By Sergio Mataʻu Rapu
Producing for Public Television (PTV) is daunting. Not only are your “clients” a diverse national audience, but also PTV mandates that producers tell fair and balanced stories, which adds pressure on you to get the story right. Fortunately though, there is a big community of Public Television producers out there who have become more and more supportive of one another.
I’ve successfully been able to join the ranks of these PTV producers on the mainland, but being a Pacific Islander based out of Minneapolis, MN, I find myself often wanting to reconnect with my island community. I thankfully got the chance to do so this past April when Pacific Islanders in Communications (PIC) and the Independent Television Service (ITVS) hosted a “Producing for Public Television” conference in Hawaiʻi. The 2-day conference was held in Honolulu and ranged in topic from case studies of three different films, to pitch sessions, and discussions on development, production, and fundraising.
I was asked to prepare a presentation on the strategy that we used to fundraise and develop our hour-long documentary Eating Up Easter. This project, which centers around development and food sustainability on Easter Island (Rapa Nui), received R&D funding from PIC and development funds from the ITVS Diversity Development Fund (DDF). I prepared a presentation on how we staggered our funds for the development phase and how our characters and storylines changed throughout the long development process.
Initially, I thought I would be speaking to a group of young filmmakers who were just starting out, but when I walked into the conference that first morning I was surprised to see who was there. I bumped into seasoned filmmakers who I had met on sets long ago, as well as recent film school graduates. I also met filmmakers who were just finishing projects, as well as other who were in the early development stage of their ideas. The small room was filled with a healthy mix of Pacific Islanders who were burning to tell the stories of their people, and I felt incredibly thankful to be there.
As I started talking about my journey, I realized that I was not teaching but in fact sharing with fellow soldier-storytellers who have already been to battle, or who were about to jump into it. The sense of community in that room was strong, and it made me realize that the conference was not only about producing for PTV, but also about strengthening the network of Pacific Islander producers. As we all began to share our experiences, many expressed similar sentiments about loss of culture, re-defining identity, and taking up responsibility.
The second day of the conference dove deeper into the nuts and bolts of both ITVS’s and PIC’s funding opportunities. There were multiple presentations by Jorge Trelles, Senior Production and Programming Manager (ITVS), NʻJeri Eaton, Programming Manager (ITVS), and Cheryl Hirasa, Director of Program Development & Content Strategy (PIC) about writing proposals, budgeting and creating works-in-progress. Leanne Ferrer, Executive Director (PIC) and Amber McClure, Digital Engagement Manager (PIC), were also present to answer additional questions from the participants.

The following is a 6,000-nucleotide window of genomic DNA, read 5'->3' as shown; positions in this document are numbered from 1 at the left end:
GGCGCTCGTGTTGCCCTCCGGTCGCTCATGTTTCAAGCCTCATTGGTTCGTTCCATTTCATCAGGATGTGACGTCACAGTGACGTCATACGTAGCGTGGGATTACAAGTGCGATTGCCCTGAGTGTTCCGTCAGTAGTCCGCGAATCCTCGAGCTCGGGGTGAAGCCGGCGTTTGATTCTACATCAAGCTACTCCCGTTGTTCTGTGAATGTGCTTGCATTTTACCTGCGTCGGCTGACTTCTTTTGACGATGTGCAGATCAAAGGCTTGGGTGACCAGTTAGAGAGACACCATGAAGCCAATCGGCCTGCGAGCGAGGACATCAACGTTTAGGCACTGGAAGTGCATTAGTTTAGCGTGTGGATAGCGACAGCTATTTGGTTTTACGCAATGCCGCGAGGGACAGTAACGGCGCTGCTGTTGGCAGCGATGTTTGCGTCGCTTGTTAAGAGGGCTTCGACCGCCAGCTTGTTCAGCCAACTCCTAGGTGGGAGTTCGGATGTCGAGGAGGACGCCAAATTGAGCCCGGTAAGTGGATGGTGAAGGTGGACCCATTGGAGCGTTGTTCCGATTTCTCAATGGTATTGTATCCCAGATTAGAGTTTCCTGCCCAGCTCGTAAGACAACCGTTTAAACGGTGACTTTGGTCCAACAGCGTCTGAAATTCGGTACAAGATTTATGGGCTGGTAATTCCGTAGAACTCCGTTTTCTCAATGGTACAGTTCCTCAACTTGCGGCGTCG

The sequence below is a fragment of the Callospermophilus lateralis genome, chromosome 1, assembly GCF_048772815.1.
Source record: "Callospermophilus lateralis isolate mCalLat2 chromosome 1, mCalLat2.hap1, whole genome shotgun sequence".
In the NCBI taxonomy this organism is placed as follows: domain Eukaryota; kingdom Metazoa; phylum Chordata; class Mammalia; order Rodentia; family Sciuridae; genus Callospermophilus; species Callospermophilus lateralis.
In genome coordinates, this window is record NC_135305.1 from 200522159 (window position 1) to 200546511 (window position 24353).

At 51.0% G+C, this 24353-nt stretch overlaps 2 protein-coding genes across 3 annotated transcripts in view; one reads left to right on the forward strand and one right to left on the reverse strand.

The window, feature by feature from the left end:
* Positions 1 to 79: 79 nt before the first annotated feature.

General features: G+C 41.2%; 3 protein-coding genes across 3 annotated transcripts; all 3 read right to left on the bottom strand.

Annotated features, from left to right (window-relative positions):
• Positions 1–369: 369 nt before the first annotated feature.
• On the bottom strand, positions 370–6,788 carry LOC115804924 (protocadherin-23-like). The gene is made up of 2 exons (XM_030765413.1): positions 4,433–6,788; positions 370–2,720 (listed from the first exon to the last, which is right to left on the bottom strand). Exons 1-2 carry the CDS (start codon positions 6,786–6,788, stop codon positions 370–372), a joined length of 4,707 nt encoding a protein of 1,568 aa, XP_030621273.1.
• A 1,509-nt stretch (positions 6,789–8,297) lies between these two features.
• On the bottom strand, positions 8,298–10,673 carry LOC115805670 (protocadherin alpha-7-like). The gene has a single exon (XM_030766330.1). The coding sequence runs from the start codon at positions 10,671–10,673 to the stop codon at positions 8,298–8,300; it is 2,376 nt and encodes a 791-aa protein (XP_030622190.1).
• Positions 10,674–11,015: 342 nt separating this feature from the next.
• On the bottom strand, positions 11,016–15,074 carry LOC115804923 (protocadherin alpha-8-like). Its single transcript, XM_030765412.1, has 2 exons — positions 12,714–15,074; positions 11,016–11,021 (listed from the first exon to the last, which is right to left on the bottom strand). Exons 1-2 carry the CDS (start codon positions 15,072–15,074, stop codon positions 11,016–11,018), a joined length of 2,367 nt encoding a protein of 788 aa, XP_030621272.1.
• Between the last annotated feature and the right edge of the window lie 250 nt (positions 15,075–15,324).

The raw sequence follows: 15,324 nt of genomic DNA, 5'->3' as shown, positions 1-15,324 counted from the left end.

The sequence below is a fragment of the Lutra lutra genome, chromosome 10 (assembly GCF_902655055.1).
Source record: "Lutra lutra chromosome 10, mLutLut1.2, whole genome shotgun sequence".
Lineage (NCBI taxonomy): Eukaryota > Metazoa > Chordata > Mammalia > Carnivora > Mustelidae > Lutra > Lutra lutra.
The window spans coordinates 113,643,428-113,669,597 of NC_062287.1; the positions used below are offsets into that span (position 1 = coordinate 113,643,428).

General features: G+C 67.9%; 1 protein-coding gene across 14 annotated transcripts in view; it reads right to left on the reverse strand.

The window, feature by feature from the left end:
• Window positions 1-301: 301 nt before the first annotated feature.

For me, the most helpful (and exciting) presentation was one about the landscape of PTV, which gave us a clear understanding of how all the different shows on PTV get distributed throughout the vast network of stations (see producer Christen Marquez's recent post on this topic). It was incredibly helpful to understand the inside workings of this extensive network, since most of the time I’m focused on completing a project – not necessarily on getting it broadcasted.
Another very interesting presentation was one about digital content (web-only) and how ITVS and PIC intended to support the creation and distribution of these shorts. It is exciting to hear that even though PTV has an extensive network of “brick-and-mortar” stations, they are nevertheless interested in pushing the bounds of production and distribution online.
Finally, the conference included a pitch session of three new projects by Pacific Islander filmmakers. Participants of the workshop were encouraged to comment on the pitch presentations, which I think greatly helped the filmmakers. Though I can’t talk too much about the projects, I am very excited to see them come to fruition. The passion behind these stories was palpable in their presentations and this same passion resonated through the feedback expressed by the audience.
I have come to find that in this digital age of emerging media it is difficult to find an organization like PIC that is fully committed to supporting genuine stories from independent filmmakers like myself. I greatly look forward to working with PIC in the future to further Pacific Islander stories in the media landscape. This conference, one of hopefully many to come, has not only strengthened my filmmaker network, but has also re-invigorated my determination to carry on our ancient tradition of sharing Pacific Islander stories with the world beyond our waters.
Sergio Mataʻu Rapu is a Rapanui independent filmmaker and producer living in Minneapolis, MN. Learn more about Sergio and his work at www.marafilms.com.